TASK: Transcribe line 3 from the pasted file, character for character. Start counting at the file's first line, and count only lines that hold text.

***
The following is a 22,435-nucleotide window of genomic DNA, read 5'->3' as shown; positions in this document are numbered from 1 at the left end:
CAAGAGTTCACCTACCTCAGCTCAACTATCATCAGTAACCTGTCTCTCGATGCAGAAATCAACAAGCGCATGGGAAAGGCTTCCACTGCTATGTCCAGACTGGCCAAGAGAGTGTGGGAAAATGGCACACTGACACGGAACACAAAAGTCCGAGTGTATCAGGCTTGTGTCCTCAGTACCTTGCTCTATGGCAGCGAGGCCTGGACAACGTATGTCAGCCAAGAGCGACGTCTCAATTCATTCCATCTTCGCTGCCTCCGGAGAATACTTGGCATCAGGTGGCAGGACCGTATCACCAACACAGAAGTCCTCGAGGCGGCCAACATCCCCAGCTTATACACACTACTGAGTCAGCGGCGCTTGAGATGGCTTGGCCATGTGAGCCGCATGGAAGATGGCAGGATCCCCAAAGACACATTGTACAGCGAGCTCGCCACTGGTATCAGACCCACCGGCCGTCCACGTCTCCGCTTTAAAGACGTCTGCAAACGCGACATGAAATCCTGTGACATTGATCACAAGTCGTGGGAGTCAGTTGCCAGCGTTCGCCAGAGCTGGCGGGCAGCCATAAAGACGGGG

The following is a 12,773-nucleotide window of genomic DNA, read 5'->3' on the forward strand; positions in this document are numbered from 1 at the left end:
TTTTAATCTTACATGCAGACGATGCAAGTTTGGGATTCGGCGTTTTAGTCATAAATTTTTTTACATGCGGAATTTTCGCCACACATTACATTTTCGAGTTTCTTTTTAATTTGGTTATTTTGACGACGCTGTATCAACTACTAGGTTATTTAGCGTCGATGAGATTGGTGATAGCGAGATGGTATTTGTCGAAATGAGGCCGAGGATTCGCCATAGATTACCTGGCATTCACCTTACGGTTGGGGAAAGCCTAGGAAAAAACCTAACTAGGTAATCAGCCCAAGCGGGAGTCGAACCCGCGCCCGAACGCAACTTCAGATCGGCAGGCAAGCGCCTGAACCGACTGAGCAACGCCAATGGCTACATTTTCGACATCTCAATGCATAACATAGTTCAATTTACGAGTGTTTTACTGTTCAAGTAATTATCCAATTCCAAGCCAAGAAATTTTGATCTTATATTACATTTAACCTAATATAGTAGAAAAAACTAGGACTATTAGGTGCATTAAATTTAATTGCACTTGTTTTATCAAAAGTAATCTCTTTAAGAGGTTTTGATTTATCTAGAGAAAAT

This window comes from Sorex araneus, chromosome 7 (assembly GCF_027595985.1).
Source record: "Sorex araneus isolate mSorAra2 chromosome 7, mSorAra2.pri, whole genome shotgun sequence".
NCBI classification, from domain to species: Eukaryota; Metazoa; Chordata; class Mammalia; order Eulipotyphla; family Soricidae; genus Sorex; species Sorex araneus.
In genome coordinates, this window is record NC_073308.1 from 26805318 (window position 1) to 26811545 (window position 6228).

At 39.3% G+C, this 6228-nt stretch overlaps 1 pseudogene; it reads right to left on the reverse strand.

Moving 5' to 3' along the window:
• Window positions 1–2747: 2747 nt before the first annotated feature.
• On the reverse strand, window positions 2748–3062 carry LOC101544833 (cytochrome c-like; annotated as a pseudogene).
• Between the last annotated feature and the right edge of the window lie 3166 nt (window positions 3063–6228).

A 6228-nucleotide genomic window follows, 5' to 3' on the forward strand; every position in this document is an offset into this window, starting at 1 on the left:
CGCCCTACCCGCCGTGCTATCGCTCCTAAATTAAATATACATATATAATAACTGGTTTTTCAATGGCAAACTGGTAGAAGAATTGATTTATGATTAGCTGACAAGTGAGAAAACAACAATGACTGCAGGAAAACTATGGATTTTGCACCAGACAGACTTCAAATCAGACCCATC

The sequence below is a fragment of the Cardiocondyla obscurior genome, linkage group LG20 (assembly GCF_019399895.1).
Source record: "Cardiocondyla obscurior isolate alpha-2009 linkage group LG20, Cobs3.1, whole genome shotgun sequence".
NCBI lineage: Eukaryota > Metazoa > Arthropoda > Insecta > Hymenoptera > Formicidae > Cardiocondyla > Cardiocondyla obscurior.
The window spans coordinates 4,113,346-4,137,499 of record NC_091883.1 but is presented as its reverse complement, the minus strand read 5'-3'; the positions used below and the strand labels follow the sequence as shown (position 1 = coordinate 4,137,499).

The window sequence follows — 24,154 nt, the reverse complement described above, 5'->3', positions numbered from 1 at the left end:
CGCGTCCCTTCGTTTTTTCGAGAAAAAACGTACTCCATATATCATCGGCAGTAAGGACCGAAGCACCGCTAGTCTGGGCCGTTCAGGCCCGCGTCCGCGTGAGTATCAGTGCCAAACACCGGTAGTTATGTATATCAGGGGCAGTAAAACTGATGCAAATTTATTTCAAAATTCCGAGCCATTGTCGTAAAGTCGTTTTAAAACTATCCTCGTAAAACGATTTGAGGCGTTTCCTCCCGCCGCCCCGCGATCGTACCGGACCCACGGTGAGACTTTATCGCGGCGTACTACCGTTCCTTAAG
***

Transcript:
The following is a 12,773-nucleotide window of genomic DNA, read 5'->3' on the forward strand; positions in this document are numbered from 1 at the left end: